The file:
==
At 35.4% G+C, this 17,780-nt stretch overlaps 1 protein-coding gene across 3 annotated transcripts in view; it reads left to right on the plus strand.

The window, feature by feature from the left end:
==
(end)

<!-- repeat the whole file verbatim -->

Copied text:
At 35.4% G+C, this 17,780-nt stretch overlaps 1 protein-coding gene across 3 annotated transcripts in view; it reads left to right on the plus strand.

The window, feature by feature from the left end: